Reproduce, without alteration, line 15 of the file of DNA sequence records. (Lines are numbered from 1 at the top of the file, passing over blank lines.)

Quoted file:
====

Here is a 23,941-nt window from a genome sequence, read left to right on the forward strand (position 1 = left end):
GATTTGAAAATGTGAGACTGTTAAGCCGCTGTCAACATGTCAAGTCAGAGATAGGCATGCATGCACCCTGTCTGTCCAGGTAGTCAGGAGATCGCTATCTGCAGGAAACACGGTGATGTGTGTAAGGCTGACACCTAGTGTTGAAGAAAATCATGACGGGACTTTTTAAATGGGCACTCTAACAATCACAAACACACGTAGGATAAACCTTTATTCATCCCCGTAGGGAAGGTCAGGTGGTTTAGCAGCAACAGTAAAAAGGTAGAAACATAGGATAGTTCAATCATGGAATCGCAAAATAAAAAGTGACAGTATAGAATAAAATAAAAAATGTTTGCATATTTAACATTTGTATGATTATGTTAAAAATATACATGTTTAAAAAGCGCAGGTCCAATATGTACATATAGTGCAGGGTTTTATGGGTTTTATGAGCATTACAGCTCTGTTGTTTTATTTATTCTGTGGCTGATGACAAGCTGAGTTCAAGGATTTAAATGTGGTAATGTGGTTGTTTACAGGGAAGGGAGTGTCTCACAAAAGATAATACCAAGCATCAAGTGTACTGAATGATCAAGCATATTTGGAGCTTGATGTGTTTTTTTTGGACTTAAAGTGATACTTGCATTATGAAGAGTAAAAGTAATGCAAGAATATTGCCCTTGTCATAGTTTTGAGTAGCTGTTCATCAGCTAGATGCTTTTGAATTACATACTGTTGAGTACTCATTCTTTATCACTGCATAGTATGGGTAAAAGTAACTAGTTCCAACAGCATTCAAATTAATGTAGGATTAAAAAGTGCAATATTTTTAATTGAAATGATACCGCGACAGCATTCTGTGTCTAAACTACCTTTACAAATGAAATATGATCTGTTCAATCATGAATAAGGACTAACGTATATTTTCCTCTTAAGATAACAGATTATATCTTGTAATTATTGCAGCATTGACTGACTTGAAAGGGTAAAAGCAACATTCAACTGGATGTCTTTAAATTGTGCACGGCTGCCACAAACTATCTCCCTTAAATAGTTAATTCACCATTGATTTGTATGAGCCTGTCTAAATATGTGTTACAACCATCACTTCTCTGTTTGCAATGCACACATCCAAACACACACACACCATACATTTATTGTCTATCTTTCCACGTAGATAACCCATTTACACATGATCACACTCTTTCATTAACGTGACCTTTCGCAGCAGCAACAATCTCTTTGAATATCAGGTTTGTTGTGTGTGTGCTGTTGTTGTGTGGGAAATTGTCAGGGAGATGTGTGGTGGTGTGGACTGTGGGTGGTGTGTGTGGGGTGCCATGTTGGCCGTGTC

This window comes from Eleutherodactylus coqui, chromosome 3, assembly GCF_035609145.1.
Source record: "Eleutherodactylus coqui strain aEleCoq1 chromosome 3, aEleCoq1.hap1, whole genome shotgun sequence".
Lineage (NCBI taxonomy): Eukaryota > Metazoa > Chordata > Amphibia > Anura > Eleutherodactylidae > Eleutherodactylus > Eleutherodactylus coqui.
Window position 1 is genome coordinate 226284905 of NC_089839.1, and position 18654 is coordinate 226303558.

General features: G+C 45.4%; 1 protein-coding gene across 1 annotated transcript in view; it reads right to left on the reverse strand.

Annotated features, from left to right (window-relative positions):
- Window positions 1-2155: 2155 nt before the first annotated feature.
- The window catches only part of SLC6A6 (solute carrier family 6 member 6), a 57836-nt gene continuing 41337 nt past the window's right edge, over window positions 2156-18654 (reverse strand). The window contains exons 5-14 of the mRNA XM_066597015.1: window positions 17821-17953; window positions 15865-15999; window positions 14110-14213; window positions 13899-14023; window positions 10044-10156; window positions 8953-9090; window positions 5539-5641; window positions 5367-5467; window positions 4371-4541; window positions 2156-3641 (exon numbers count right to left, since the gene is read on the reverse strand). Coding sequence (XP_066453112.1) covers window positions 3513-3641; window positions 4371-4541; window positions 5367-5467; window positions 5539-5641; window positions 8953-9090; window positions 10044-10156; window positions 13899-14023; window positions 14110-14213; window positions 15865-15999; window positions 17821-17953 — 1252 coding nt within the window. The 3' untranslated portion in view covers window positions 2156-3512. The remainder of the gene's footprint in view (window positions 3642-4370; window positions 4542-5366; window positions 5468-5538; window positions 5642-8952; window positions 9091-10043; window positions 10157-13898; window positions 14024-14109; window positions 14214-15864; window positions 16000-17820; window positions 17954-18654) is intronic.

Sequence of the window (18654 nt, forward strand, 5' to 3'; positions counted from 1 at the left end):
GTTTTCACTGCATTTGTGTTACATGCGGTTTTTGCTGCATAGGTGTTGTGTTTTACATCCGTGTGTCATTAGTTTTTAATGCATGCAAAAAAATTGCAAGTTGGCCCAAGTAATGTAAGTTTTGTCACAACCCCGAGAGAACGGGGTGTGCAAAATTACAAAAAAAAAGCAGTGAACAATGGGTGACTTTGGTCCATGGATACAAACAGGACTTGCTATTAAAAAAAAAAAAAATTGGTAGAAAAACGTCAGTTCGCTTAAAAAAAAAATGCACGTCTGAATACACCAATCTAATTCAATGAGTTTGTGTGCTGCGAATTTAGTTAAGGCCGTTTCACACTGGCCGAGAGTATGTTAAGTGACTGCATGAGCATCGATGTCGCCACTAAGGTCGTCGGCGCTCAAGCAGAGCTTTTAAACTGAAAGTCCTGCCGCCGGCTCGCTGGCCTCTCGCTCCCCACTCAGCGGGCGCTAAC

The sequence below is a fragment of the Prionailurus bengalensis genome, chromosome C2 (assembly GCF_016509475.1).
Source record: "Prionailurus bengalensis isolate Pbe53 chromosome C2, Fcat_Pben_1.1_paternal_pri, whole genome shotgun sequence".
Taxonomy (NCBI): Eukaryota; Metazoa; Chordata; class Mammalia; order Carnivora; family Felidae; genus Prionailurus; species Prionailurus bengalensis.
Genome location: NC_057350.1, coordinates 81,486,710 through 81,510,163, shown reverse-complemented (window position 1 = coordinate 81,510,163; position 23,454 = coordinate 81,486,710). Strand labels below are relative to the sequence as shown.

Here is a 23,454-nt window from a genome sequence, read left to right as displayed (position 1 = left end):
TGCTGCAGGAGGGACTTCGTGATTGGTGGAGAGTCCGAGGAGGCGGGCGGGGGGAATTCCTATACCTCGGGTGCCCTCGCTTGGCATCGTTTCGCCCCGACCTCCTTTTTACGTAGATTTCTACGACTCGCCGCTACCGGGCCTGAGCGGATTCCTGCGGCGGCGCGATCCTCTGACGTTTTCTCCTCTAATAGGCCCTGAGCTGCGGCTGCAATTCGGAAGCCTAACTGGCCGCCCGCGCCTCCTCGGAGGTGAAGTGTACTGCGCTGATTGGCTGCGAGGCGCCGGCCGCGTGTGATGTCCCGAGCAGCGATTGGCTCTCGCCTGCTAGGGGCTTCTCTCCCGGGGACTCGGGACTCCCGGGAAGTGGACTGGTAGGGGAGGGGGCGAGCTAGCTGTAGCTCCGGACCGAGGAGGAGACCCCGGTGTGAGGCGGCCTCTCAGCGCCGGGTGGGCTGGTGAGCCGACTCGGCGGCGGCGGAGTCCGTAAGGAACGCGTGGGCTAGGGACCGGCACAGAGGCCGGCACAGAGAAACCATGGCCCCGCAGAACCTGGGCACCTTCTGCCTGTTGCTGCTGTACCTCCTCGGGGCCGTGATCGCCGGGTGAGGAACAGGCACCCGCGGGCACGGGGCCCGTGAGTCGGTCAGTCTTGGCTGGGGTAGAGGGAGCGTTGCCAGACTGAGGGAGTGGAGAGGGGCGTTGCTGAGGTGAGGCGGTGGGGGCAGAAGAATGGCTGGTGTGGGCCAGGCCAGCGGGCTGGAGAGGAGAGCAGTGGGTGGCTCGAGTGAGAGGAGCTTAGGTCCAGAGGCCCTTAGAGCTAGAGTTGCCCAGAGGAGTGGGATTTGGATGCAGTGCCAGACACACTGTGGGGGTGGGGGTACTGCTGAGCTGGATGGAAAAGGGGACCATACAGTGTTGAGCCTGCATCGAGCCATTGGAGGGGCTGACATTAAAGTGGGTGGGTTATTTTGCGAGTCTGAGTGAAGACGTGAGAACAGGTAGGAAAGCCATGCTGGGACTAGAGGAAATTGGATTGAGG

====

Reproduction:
Taxonomy (NCBI): Eukaryota; Metazoa; Chordata; class Mammalia; order Carnivora; family Felidae; genus Prionailurus; species Prionailurus bengalensis.